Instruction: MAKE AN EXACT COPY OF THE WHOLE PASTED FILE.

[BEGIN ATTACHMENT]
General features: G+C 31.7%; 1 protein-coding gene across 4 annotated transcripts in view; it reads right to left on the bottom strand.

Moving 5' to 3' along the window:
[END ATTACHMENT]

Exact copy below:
General features: G+C 31.7%; 1 protein-coding gene across 4 annotated transcripts in view; it reads right to left on the bottom strand.

Moving 5' to 3' along the window: